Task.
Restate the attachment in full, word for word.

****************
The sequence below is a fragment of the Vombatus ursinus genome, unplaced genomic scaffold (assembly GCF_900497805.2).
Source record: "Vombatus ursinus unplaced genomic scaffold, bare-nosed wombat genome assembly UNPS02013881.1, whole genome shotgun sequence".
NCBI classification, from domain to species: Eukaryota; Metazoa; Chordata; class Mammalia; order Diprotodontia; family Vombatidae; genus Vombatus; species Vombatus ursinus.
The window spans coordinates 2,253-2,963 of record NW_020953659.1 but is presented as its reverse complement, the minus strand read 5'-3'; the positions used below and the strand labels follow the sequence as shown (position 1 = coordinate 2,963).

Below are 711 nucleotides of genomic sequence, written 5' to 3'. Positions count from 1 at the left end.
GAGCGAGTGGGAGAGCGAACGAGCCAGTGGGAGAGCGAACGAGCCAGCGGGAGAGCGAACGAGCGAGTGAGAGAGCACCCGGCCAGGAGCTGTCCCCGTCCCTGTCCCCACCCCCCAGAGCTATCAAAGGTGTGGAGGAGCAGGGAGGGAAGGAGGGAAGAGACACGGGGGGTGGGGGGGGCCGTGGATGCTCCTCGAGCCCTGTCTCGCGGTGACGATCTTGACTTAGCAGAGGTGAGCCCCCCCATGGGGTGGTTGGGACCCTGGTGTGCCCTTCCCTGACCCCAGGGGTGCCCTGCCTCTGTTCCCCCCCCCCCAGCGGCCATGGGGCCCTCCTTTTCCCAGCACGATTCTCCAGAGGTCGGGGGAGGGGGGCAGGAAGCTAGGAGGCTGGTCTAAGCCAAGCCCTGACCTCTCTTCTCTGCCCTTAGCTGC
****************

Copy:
The sequence below is a fragment of the Vombatus ursinus genome, unplaced genomic scaffold (assembly GCF_900497805.2).
Source record: "Vombatus ursinus unplaced genomic scaffold, bare-nosed wombat genome assembly UNPS02013881.1, whole genome shotgun sequence".
NCBI classification, from domain to species: Eukaryota; Metazoa; Chordata; class Mammalia; order Diprotodontia; family Vombatidae; genus Vombatus; species Vombatus ursinus.
The window spans coordinates 2,253-2,963 of record NW_020953659.1 but is presented as its reverse complement, the minus strand read 5'-3'; the positions used below and the strand labels follow the sequence as shown (position 1 = coordinate 2,963).

Below are 711 nucleotides of genomic sequence, written 5' to 3'. Positions count from 1 at the left end.
GAGCGAGTGGGAGAGCGAACGAGCCAGTGGGAGAGCGAACGAGCCAGCGGGAGAGCGAACGAGCGAGTGAGAGAGCACCCGGCCAGGAGCTGTCCCCGTCCCTGTCCCCACCCCCCAGAGCTATCAAAGGTGTGGAGGAGCAGGGAGGGAAGGAGGGAAGAGACACGGGGGGTGGGGGGGGCCGTGGATGCTCCTCGAGCCCTGTCTCGCGGTGACGATCTTGACTTAGCAGAGGTGAGCCCCCCCATGGGGTGGTTGGGACCCTGGTGTGCCCTTCCCTGACCCCAGGGGTGCCCTGCCTCTGTTCCCCCCCCCCCAGCGGCCATGGGGCCCTCCTTTTCCCAGCACGATTCTCCAGAGGTCGGGGGAGGGGGGCAGGAAGCTAGGAGGCTGGTCTAAGCCAAGCCCTGACCTCTCTTCTCTGCCCTTAGCTGC